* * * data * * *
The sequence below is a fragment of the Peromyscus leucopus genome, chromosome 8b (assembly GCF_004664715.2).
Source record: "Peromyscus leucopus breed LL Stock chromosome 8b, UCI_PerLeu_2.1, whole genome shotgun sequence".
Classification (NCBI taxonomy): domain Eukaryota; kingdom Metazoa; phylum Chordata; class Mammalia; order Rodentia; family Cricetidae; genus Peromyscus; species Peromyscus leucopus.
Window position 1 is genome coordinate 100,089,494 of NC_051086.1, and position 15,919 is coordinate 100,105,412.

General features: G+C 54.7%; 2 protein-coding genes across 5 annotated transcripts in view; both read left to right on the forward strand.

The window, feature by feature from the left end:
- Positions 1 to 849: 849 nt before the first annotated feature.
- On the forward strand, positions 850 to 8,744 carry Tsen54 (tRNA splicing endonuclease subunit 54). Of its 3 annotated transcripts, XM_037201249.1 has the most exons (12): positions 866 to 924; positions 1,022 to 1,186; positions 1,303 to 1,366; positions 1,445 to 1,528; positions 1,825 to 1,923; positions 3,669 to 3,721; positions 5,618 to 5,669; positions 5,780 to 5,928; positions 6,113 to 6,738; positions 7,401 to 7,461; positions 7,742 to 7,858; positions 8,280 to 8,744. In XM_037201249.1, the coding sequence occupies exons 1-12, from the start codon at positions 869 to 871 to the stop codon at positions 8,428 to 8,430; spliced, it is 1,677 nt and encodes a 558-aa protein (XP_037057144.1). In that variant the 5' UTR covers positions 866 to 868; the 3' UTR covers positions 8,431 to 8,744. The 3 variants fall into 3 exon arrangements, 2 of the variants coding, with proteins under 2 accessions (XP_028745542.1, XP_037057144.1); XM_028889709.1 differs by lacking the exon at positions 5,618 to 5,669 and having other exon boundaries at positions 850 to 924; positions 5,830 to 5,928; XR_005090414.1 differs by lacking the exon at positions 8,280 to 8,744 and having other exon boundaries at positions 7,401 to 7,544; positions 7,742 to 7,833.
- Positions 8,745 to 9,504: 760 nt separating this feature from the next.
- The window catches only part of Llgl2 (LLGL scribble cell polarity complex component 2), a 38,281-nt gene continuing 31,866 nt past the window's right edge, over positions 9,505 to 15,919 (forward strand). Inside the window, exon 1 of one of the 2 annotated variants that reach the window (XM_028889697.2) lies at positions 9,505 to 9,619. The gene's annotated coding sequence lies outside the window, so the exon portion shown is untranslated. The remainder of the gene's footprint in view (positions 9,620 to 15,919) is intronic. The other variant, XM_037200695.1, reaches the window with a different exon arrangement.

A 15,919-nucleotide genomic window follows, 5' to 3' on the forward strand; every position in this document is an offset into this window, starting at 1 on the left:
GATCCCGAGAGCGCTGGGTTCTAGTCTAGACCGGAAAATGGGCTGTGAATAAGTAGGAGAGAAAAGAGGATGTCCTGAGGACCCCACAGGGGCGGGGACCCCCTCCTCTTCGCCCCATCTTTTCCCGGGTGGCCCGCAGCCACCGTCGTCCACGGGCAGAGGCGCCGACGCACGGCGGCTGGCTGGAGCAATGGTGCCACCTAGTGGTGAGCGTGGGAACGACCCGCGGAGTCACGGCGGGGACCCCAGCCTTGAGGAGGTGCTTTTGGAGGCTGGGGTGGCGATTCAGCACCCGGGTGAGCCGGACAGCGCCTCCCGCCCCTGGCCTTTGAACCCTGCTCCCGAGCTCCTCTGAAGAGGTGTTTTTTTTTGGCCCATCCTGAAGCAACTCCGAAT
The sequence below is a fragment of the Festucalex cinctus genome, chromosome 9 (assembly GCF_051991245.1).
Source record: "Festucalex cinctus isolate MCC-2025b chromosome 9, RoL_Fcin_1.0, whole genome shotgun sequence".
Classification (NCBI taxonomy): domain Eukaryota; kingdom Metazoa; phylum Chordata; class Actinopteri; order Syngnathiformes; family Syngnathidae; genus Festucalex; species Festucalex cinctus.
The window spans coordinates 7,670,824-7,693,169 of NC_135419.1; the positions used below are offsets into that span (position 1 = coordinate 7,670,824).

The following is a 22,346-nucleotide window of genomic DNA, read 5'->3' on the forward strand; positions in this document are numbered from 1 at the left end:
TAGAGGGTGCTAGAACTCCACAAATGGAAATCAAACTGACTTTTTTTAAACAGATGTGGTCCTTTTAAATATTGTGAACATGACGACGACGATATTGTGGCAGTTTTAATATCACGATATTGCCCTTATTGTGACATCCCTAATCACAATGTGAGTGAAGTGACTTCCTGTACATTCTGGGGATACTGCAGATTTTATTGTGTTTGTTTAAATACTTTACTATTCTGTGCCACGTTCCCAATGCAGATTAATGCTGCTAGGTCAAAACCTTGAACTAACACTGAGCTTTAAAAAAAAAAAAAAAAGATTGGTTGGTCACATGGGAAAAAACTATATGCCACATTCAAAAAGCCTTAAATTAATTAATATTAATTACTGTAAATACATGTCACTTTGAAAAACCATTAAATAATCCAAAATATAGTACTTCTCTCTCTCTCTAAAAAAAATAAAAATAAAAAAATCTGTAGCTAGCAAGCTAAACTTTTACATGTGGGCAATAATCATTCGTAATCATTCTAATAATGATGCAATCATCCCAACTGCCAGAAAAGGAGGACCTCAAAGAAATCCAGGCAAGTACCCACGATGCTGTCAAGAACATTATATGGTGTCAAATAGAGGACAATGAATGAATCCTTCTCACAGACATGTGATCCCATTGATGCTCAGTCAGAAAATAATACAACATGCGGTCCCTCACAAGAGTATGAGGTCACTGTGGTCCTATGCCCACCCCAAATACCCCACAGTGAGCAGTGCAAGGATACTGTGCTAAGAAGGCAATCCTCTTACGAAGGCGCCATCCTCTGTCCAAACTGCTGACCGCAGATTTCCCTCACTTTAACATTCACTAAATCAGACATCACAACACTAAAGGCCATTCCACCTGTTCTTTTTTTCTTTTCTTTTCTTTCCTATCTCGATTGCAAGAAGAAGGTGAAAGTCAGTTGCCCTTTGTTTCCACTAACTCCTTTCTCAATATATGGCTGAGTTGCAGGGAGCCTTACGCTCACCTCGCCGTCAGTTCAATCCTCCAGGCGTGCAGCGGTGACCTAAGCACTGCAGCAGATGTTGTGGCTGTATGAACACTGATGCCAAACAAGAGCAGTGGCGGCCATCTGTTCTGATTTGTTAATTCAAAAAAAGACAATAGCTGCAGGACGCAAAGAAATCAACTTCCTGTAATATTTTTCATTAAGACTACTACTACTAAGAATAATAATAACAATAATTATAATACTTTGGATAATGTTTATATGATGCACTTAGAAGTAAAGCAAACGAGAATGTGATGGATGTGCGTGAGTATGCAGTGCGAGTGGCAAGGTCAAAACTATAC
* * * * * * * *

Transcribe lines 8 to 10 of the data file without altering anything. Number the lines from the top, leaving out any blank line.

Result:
- On the forward strand, positions 850 to 8,744 carry Tsen54 (tRNA splicing endonuclease subunit 54). Of its 3 annotated transcripts, XM_037201249.1 has the most exons (12): positions 866 to 924; positions 1,022 to 1,186; positions 1,303 to 1,366; positions 1,445 to 1,528; positions 1,825 to 1,923; positions 3,669 to 3,721; positions 5,618 to 5,669; positions 5,780 to 5,928; positions 6,113 to 6,738; positions 7,401 to 7,461; positions 7,742 to 7,858; positions 8,280 to 8,744. In XM_037201249.1, the coding sequence occupies exons 1-12, from the start codon at positions 869 to 871 to the stop codon at positions 8,428 to 8,430; spliced, it is 1,677 nt and encodes a 558-aa protein (XP_037057144.1). In that variant the 5' UTR covers positions 866 to 868; the 3' UTR covers positions 8,431 to 8,744. The 3 variants fall into 3 exon arrangements, 2 of the variants coding, with proteins under 2 accessions (XP_028745542.1, XP_037057144.1); XM_028889709.1 differs by lacking the exon at positions 5,618 to 5,669 and having other exon boundaries at positions 850 to 924; positions 5,830 to 5,928; XR_005090414.1 differs by lacking the exon at positions 8,280 to 8,744 and having other exon boundaries at positions 7,401 to 7,544; positions 7,742 to 7,833.
- Positions 8,745 to 9,504: 760 nt separating this feature from the next.
- The window catches only part of Llgl2 (LLGL scribble cell polarity complex component 2), a 38,281-nt gene continuing 31,866 nt past the window's right edge, over positions 9,505 to 15,919 (forward strand). Inside the window, exon 1 of one of the 2 annotated variants that reach the window (XM_028889697.2) lies at positions 9,505 to 9,619. The gene's annotated coding sequence lies outside the window, so the exon portion shown is untranslated. The remainder of the gene's footprint in view (positions 9,620 to 15,919) is intronic. The other variant, XM_037200695.1, reaches the window with a different exon arrangement.